Bolton Remarks on UN Reform, Lebanon and Sudan
Remarks on UN Reform, Lebanon and Sudan
R. Bolton, U.S. Permanent Representative to the United
Remarks at a Security Council stakeout
New York City
April 26, 2006
AMBASSADOR BOLTON: Well, hello again. I understand there were some discussions of the reform question that occurred earlier today and I thought I would just come out and see if there were any questions that any of you had on that subject or other subjects as well.
REPORTER: Ambassador, just in general, what's your expectation, what's going to happen tomorrow? The G-77 says they're not going to call for a vote, there's still no consensus. Are we just going to see this drag on (inaudible)?
AMBASSADOR BOLTON: Part of the issue here is what is the proper place to decide these questions and our view is that the proper place is the full General Assembly, among Perm Reps, not to get lost in the 5th Committee. The procedure in the 5th Committee, for what it's worth, is if the G-77 presses this resolution, on which there is wide disagreement, if they say we want to adopt it by consensus, the Chair will say, "Is there consensus?" And the European Union, Japan, the United States, the CANZ countries [Canada, Australia, New Zealand] will all say no, there's no consensus. And at that point, we were informed that the rules then trigger an automatic vote. So the impetus here is really with the G-77. If they press ahead, arguing there's consensus when there's not, then they will produce the vote in the 5th Committee. And we're working very hard not to have a vote, we'd prefer not to. But let's be clear, we don't fear a vote. We don't fear Congress and the American people seeing what the situation is up here. We don't fear that at all. But, what we'd like to try and do is accomplish what our leaders told us to do in September at the Summit, which was to say that the business as usual practices of the UN are inadequate and that it's time for reform. It's time for reform of management, it's time for a reform of programs. That's why our Secretary of State called for a lasting revolution of reform here. That's what we're after and those that stand in the way of it need to understand that our purpose has not changed.
REPORTER: Ambassador, one of the things that Ambassador Kumalo just said is that there's a little bit of a shakedown going on here. That the U.S. is reminding some countries what aid they've received and sort of pressuring and strong-arming them in supporting this with the avail threat that (inaudible) one, that they'll cut the aid or two (inaudible)
AMBASSADOR BOLTON: Bilateral assistance? That's absolutely not the case. We haven't raised bilateral assistance programs with anyone. I think the point to all 191 countries is very clear -- that the expenditure cap cut-off kicks in at the end of June and that's there by agreement of every country in the General Assembly. I would prefer and try and resolve the issues sooner rather than later so we have a longer period of time to discuss more substantial reform. That's why we're prepared to continue the discussions right now. It's not that we're trying to precipitate a vote in the 5th Committee, it's the G-77 moving a resolution that will effectively terminate the Secretary General's own proposals for reform.
REPORTER: Ambassador, just on the question of a vote. How significant an issue is that for the U.S.? I understand the tradition of consensus in the 5th Committee was part of the deal back in the late 80s to get the U.S. to come back here and pay back its money. If this deal is broken, what will be the impact?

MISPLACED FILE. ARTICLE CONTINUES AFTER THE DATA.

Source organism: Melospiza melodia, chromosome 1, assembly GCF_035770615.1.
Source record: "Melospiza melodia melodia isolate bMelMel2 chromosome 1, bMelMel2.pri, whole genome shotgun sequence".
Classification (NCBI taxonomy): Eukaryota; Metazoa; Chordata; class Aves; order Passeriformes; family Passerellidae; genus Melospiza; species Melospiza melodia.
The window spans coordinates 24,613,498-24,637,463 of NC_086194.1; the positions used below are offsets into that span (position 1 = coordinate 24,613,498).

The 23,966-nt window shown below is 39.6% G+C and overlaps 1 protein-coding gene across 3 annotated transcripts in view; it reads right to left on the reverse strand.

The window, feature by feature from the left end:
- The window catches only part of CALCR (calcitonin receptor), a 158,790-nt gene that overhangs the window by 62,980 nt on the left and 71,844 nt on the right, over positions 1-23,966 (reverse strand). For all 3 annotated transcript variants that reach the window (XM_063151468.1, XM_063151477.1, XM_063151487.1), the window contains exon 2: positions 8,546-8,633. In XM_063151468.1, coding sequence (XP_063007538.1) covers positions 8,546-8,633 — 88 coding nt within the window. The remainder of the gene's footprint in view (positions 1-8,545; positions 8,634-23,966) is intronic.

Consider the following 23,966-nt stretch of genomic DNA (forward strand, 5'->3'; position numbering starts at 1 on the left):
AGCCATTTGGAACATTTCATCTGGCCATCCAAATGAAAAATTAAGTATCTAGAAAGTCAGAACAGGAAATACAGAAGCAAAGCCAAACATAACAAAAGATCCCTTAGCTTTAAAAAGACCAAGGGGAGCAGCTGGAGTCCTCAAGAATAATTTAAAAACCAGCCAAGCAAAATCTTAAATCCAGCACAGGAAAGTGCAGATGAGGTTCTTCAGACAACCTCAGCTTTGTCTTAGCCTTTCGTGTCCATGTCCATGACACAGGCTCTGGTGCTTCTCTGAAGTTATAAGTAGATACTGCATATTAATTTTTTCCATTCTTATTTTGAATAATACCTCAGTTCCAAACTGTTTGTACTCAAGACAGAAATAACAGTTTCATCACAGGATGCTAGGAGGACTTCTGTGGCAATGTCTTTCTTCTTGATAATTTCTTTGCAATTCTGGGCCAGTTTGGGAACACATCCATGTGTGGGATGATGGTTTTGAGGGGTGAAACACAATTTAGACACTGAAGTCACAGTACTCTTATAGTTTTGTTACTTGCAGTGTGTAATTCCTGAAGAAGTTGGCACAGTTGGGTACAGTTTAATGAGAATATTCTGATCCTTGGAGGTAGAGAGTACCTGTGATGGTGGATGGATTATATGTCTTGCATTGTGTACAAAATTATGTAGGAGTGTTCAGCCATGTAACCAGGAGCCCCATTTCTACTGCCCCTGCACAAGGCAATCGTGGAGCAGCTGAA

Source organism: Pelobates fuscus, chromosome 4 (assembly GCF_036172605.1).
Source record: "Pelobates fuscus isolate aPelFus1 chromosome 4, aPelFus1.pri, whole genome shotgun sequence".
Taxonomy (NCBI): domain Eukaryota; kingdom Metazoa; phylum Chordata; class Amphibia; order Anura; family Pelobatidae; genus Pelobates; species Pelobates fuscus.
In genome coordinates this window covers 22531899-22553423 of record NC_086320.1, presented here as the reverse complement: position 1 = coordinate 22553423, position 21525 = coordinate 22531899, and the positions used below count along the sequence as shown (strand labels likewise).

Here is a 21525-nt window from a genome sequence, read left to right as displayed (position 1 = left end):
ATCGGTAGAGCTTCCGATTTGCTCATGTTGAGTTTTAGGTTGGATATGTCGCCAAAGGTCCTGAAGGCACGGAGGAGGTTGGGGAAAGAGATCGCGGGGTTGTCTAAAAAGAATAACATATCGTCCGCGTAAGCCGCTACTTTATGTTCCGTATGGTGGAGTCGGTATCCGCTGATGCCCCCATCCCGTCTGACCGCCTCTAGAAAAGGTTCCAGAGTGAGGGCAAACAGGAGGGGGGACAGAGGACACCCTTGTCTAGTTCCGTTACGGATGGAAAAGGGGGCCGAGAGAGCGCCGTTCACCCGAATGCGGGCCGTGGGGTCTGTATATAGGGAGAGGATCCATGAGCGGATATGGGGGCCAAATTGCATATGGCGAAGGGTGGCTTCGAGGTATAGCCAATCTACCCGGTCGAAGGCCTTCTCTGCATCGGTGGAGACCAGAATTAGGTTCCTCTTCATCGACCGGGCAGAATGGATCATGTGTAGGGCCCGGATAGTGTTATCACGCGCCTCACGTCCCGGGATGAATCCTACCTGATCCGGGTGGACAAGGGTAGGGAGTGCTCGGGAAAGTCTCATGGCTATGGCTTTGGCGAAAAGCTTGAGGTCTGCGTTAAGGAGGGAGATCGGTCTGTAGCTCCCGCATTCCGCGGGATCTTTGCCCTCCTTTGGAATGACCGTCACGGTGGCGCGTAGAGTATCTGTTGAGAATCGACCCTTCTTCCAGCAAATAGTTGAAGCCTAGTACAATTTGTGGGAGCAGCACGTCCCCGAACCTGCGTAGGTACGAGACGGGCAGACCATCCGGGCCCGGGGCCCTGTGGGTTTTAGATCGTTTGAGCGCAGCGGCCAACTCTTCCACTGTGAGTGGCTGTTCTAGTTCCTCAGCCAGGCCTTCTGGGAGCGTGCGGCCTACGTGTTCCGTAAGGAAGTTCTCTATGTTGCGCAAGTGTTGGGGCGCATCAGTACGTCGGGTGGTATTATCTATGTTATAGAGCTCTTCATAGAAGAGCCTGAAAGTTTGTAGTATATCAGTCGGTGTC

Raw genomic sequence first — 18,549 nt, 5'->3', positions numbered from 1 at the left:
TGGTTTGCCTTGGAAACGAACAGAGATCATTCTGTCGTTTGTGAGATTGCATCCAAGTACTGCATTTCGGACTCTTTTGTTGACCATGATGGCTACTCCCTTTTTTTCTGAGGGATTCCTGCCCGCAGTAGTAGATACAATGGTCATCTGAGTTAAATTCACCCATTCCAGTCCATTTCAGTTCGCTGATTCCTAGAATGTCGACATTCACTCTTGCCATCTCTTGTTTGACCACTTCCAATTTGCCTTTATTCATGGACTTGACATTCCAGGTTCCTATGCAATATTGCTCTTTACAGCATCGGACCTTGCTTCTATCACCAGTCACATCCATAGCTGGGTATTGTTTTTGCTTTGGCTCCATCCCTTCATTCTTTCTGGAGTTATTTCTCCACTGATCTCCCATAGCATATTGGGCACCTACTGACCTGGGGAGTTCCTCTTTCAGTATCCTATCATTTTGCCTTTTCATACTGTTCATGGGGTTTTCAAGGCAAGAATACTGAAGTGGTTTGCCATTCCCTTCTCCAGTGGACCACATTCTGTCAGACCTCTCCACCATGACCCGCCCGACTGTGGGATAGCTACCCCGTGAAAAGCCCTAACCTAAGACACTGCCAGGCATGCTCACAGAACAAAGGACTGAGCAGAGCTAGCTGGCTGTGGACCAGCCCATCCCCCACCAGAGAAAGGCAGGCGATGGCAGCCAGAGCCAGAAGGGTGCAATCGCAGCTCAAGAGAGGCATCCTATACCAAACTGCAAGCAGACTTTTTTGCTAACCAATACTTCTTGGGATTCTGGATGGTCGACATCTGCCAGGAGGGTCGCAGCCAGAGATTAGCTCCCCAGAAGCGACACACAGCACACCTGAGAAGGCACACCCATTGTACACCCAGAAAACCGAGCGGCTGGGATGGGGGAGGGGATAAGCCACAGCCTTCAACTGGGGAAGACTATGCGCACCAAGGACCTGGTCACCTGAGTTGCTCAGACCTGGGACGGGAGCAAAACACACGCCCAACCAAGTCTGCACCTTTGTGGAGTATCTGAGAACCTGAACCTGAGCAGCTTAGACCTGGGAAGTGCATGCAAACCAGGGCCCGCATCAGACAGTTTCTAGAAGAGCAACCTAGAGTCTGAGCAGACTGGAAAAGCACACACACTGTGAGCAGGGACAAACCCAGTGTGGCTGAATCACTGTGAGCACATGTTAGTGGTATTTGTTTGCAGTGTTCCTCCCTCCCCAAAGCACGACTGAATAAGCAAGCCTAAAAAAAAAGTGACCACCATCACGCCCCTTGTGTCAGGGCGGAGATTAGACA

AMBASSADOR BOLTON: Well, I explained, maybe before you came, how a vote is triggered. And it is triggered when, as we have been advised by the staff of the Committee, the G-77 presses for the resolution to be adopted by consensus. The Chair will ask whether there is consensus. European Union, Japan, the CANZ countries, the United States and others will say there is no consensus, at which point if the G-77 continues to ask that the resolution be adopted, the only other mechanism is a vote. So, in other words, it would be precipitated by them, not by us.
REPORTER: I guess what I'm asking is, would going for a vote on the budget essentially would allow a majority of countries, but who pay a minority of funds, be a fundamental step back from the deal that was done back in the late 80s?
AMBASSADOR BOLTON: I think the G-77 better consider that very seriously before they press for a vote.
REPORTER: Ambassador Kumalo also says that he feels he's got assurances from Japan and the United States that the UN will still be in business after June 30 and he won't have to pack up his bags and go home. Is that an accurate reflection of what you told him?
AMBASSADOR BOLTON: We've told him we want the UN to continue in business and what we have said repeatedly about the expenditure cap is that it is a form of intellectual discipline on the reform process.
REPORTER: How do you reconcile, Mr. Ambassador, the U.S.' stated position that spreading democracy throughout the world and the policy here at the UN that paying more should entitle you to a stronger voice and a stronger say (inaudible)?
AMBASSADOR BOLTON: I think what the United States has consistently said is because of our large stake in the operation of the United Nations, that we hope that the concerns we raise about the effective operation of the organization will be taken into account and countries that don't have that priority on efficiency, a priority that our leaders reaffirmed in September, just have a different view of the organization than we do.
REPORTER: Ambassador, is it your understanding that consensus will be essentially (inaudible)?